Senators scrounge for way to pay for drought bill

The new bill would also extend the expired Supplemental Revenue Assistance Payments (SURE) program, which augments crop insurance for farmers.

The Senate passed a farm bill in a 64-35 vote last month that replaces SURE with more generous crop insurance and extended livestock relief. 

The House Agriculture Committee passed its bill in a 35 to 11 vote, but House leaders have shown no sign of bringing the bill to the floor.

Lobbyists and aides remained downbeat on the possibility of the House bill moving on Monday and expect a House emergency disaster relief companion bill to be introduced soon if the farm bill remains blocked.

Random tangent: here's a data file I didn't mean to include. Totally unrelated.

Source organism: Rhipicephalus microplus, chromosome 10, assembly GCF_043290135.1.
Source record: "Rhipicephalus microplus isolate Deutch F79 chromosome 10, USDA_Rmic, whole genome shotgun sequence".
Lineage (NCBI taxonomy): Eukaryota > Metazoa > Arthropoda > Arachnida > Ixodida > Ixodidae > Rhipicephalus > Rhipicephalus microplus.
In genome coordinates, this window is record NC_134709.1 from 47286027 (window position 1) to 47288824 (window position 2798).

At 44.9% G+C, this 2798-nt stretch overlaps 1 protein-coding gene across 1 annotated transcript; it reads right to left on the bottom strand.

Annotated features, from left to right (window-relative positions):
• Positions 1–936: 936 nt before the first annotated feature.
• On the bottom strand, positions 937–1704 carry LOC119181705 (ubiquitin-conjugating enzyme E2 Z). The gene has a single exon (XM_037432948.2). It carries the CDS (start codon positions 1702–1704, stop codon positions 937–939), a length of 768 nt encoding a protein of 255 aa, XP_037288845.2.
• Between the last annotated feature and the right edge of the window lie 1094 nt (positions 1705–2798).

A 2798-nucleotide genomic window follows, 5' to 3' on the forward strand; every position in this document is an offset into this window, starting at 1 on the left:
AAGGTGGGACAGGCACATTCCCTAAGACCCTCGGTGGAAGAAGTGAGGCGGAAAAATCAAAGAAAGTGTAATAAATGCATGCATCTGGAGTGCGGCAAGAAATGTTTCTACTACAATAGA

House Republicans in favor of the farm bill, which shaves $35 billion off the deficit over ten years, have been citing the drought as a reason to move on the bill. Fiscal conservatives are opposed to the bill's spending level while liberals are objecting to its $16.5 billion in cuts to food stamps.

Agriculture Secretary Tom Vilsack has been imploring Congress to act on the farm bill to address the drought. On Monday he announced USDA will grant ranchers greater flexibility to use land reserved for conservation.